1) Availability of raw materials: the cottage industry in the Bahamas consists of a mixture of individual farmers and small scale entrepreneurs. Due to the short seasonal nature of tropical fruits and vegetables, supply is not consistent; hence, there are periods of gluts and scarcities. Crops that are adversely affected by this erratic behavior are tomato, pineapple, mango, guava, avocado, got pepper, thyme and, to a lesser extent, corn. These crops are marketed through the Government Marketing System, the Packing Houses on the Family Islands and the Produce Exchange in Nassau and Freeport.

2) Financing: the Bahamas Development Bank and other Commercial Banks support local entrepreneurs who have the necessary collateral. The two major foodstore chain have shown a willingness to purchase locally processed products as long as they meet quality specifications, such as sanitary containers, with proper capping and labelling.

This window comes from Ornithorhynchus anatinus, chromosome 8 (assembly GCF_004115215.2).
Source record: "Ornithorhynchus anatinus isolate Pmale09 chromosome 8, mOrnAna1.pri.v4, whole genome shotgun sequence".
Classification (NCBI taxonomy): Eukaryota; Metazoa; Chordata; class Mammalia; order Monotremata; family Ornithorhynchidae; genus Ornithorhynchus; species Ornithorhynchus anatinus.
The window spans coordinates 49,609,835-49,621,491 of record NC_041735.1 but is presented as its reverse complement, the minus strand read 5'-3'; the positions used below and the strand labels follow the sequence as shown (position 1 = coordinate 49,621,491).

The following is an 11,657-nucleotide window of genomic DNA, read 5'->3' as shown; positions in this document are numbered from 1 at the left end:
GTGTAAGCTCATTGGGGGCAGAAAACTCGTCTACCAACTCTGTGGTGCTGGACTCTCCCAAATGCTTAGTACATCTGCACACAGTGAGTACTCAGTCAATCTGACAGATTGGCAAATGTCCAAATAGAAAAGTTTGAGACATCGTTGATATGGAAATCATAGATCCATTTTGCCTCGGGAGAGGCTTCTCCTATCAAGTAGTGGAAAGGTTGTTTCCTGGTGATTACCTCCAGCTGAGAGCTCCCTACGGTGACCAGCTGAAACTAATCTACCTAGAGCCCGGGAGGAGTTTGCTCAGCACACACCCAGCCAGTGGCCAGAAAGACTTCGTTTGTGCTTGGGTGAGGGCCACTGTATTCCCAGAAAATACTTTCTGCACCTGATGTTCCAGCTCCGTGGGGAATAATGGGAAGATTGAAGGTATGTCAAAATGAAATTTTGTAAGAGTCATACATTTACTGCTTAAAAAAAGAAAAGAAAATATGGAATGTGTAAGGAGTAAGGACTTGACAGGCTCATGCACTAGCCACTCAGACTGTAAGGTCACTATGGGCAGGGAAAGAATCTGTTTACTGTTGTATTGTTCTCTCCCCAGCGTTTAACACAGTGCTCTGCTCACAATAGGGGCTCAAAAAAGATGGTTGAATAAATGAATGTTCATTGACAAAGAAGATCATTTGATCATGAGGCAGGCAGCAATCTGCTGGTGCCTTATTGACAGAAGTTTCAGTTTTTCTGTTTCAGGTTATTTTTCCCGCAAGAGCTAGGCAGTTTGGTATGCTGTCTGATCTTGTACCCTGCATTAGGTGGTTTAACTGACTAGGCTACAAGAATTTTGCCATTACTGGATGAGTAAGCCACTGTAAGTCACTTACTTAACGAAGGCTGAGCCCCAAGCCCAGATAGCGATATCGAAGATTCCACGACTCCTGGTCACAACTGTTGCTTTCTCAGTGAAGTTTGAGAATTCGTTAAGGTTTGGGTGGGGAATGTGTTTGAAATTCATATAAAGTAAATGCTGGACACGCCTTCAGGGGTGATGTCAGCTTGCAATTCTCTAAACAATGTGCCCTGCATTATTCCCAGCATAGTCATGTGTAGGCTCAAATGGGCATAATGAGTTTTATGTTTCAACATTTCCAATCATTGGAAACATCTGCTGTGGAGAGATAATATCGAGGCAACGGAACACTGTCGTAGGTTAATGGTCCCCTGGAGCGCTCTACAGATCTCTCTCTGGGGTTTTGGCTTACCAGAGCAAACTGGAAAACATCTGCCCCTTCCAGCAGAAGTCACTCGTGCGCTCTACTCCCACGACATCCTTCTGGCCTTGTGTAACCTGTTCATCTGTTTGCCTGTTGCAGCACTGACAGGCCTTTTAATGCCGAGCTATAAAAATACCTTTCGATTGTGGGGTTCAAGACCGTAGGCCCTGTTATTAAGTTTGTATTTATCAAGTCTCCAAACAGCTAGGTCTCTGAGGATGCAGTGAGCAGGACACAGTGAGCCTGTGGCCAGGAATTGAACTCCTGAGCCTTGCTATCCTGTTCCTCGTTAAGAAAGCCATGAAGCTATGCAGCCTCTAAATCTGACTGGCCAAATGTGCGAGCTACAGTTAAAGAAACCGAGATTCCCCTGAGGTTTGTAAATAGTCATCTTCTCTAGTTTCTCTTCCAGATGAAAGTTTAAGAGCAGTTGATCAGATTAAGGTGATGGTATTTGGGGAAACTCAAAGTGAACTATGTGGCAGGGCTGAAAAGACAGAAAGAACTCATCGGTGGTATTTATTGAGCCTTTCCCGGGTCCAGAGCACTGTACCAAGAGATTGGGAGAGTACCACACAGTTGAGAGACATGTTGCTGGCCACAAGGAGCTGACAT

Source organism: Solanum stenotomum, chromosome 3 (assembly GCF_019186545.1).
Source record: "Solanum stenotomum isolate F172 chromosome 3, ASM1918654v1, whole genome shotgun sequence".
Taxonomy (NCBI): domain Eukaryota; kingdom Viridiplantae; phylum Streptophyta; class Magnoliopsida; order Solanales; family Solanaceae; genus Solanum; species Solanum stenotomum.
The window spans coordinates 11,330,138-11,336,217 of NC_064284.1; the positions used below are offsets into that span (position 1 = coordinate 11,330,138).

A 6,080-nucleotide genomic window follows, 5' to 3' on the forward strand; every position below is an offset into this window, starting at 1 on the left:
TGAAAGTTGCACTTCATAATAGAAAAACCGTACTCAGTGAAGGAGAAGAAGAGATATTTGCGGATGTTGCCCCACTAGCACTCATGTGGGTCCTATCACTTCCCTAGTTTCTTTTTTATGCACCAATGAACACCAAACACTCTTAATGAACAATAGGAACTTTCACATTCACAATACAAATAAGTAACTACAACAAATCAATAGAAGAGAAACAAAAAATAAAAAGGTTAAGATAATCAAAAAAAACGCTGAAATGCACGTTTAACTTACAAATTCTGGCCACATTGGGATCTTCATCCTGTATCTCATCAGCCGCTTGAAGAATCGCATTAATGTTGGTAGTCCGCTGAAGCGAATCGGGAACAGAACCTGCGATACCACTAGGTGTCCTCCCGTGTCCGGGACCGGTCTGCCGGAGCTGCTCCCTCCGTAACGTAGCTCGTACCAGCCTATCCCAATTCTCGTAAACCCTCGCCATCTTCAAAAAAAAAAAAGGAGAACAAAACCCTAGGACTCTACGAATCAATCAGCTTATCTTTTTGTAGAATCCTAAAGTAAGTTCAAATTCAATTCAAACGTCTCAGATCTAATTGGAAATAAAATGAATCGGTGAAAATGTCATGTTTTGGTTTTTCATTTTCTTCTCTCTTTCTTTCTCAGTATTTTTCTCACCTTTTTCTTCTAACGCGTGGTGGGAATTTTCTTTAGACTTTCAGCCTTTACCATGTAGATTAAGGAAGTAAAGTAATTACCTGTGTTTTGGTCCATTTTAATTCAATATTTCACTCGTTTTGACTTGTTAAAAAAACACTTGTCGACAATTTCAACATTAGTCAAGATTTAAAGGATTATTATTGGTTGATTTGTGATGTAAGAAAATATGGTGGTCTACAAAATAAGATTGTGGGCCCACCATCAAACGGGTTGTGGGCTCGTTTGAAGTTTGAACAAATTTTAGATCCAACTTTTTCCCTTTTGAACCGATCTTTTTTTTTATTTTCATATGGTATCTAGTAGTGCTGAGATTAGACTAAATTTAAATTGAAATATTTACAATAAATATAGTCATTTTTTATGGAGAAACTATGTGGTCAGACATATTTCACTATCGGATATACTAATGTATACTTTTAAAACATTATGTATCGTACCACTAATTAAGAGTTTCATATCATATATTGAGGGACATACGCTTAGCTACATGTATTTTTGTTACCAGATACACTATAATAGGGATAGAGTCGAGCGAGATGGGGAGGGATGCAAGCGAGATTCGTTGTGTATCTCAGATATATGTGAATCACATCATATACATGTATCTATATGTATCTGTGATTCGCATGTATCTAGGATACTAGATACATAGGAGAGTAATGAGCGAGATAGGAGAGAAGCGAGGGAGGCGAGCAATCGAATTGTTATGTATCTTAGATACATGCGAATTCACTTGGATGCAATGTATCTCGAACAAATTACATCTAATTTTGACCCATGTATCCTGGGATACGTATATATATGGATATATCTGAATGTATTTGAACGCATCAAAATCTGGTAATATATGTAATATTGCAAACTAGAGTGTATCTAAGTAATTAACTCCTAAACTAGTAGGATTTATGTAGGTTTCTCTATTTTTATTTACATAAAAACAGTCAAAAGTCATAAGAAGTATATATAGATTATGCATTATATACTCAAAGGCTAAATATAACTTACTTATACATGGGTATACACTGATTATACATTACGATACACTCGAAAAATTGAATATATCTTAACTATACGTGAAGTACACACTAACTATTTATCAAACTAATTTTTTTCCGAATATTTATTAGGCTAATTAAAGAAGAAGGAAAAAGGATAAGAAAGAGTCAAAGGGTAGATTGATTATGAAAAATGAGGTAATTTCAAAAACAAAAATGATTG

3) Equipment and technology available: the only type of equipment available to the cottage industry are kitchen utensils from the hardware stores and the hotel and restaurant supply stores. Appropriate technology is available from the Food Technology Complex.

4) Packaging material: some packaging material in the form of mason jars are available from local hardware stores, but these jars are very expensive and amounts are limited. The industry is currently reusing glass containers in the case of soda bottles new caps are used. The Food Technology Complex have sold bottles from its supplies to some individuals.

Staff from the Food Processing Unit have lectured to various church groups, at senior high schools, College of the Bahamas and teachers training workshops, and have held discussions with private individuals. There have been visits to the Family Islands with farmers to discuss the potential of food processing and also to meet with persons actively engaged in processing. The information was geared towards establishing small cottage industries. Demonstrations entailed proper bottling temperature, proper sanitary procedures, packaging materials, the use of weight and measure of ingredients and quality control. The cottage industries in the Bahamas is dominated by women; about 90 per cent of the persons engaged in processing are women.